If you're like me, you get tired of baseball cliches recited solemnly by TV announcers who ignore the action on the field to focus on a dumb-ass interview with a guy in the dugout. Prior to the fifth game of the World Series, the announcer quotes a statistic. "The team that wins game five goes on to win the World Series fifty nine per cent of the time," he intones. Yes, and you can never have enough pitching. Clayton Kershaw (pictured left) is the "best pitcher on the planet," but he has struggled in October unlike Giants' ace Madison Bumgarner. The team with a four run lead going into the ninth inning has won forty six out of forty eight times. The smart hitter doesn't "try to do too much." The smart pitcher "expands" the strike zone. And everybody knows that the worst way to slide into a base is head first, which is why nearly all baserunners do it. As one who has successfully calculated the odds of a stock's rising 10% or more if its trailing p/e ratio is below the industry average and if the balance sheet shows strong cash flow and an unbroken record of paying dividends, I have given much thought to the possibility of predicting the outcome of a series based on any one of the games. There are, after all, precedents to consider. In 1965, the team that lost the first two games of the World Series went on to recover and win it all. In 1966, the same squad in the same predicament got swept. There are instances of teams coming back from the three games to one deficit that the Cubs faced going into Sunday night's action. Again it happened in back-to-back years. In 1957 the Milwaukee Braves of Aaron, Mathews, Adcock, Spahn, and Burdette rallied to beat the Yankees of Mickey Mantle and Whitey Ford, who promptly turned the tables in 1958. As for losing the first two games, the Dodgers were in that hole in 1955, yet Johnny Podres shut out the Bronx Bombers in game seven, Gil Hodges drove in a pair of runs, and Brooklyn had its first and only World Championship flag. A year later the scenario was neatly flipped when, in game seven, the Yanks' Yogi Berra hit two home runs and Don Newcombe's greatest season ended in a career-threatening crisis of the nerves. There is a structural uncertainty principle at work in post-season play, and if there is anything a gambler dislikes it's uncertainty. Professional gamblers resemble Wall Street veterans in precisely this way. In search of an algorithm that eliminates some of the known unknowns and minimizes the unknown unknowns without resorting to guesswork, I have accumulated data weighing game six and game seven results in eight contests played since 1980: those of 1981, 1982, 1985, 1986, 1991, 1996, 2001, and 2002. Tomorrow night the Chicago Cubs play the Cleveland Indians in the latter's ballpark. The odds of either team winning the game... Continue reading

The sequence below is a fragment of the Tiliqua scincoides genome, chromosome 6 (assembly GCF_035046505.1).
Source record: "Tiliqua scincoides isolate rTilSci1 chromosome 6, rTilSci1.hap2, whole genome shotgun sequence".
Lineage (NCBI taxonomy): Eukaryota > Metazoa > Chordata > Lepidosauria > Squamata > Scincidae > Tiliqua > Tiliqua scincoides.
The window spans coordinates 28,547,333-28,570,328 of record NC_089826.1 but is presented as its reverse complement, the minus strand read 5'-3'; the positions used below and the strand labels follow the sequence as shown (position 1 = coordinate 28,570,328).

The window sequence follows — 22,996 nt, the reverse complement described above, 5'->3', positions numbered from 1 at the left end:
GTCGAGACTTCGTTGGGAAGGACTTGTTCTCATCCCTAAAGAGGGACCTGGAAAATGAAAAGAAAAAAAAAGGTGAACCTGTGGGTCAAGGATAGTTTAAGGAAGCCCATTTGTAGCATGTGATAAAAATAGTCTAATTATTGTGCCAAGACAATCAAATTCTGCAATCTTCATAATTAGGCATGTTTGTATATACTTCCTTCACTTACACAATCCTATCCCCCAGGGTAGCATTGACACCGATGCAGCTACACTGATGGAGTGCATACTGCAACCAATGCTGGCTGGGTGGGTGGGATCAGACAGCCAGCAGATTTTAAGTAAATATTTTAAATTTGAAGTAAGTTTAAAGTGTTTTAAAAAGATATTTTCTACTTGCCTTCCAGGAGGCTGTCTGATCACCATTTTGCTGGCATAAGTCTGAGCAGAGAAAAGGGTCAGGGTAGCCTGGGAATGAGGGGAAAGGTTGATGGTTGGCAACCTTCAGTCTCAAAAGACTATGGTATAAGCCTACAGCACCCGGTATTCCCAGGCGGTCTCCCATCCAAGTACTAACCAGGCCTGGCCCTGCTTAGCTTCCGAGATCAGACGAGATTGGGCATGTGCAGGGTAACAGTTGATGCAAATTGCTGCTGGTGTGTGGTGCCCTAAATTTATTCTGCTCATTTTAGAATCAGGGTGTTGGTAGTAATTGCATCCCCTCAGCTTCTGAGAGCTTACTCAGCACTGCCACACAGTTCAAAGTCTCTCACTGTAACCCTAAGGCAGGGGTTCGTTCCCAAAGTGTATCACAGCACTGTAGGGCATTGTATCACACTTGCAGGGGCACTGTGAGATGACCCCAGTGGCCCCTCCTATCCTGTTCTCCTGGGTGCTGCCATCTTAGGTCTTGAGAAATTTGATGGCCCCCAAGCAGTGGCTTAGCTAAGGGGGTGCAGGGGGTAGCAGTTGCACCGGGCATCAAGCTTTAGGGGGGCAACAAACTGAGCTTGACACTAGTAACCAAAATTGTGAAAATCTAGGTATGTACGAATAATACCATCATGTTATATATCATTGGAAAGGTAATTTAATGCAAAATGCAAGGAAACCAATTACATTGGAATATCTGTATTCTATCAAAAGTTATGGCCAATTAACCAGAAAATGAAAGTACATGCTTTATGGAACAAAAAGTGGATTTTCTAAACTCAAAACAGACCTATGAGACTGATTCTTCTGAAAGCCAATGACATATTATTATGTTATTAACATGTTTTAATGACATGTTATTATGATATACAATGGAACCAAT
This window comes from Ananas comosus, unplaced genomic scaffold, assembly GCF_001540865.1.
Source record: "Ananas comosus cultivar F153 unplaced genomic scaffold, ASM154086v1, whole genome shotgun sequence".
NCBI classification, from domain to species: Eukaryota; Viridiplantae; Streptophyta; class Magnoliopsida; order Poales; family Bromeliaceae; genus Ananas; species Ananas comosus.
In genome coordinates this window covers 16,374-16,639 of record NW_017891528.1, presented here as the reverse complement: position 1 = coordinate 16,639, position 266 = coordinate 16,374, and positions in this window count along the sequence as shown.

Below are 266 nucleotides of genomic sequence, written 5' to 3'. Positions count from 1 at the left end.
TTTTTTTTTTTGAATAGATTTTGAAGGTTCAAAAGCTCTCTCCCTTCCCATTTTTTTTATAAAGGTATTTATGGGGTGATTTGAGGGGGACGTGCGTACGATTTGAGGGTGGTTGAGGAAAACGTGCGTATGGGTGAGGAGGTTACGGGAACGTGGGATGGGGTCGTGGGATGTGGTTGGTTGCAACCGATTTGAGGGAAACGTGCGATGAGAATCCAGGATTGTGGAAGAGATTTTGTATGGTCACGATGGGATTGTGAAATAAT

Posted Oct 31, 2016 at The Best American Poetry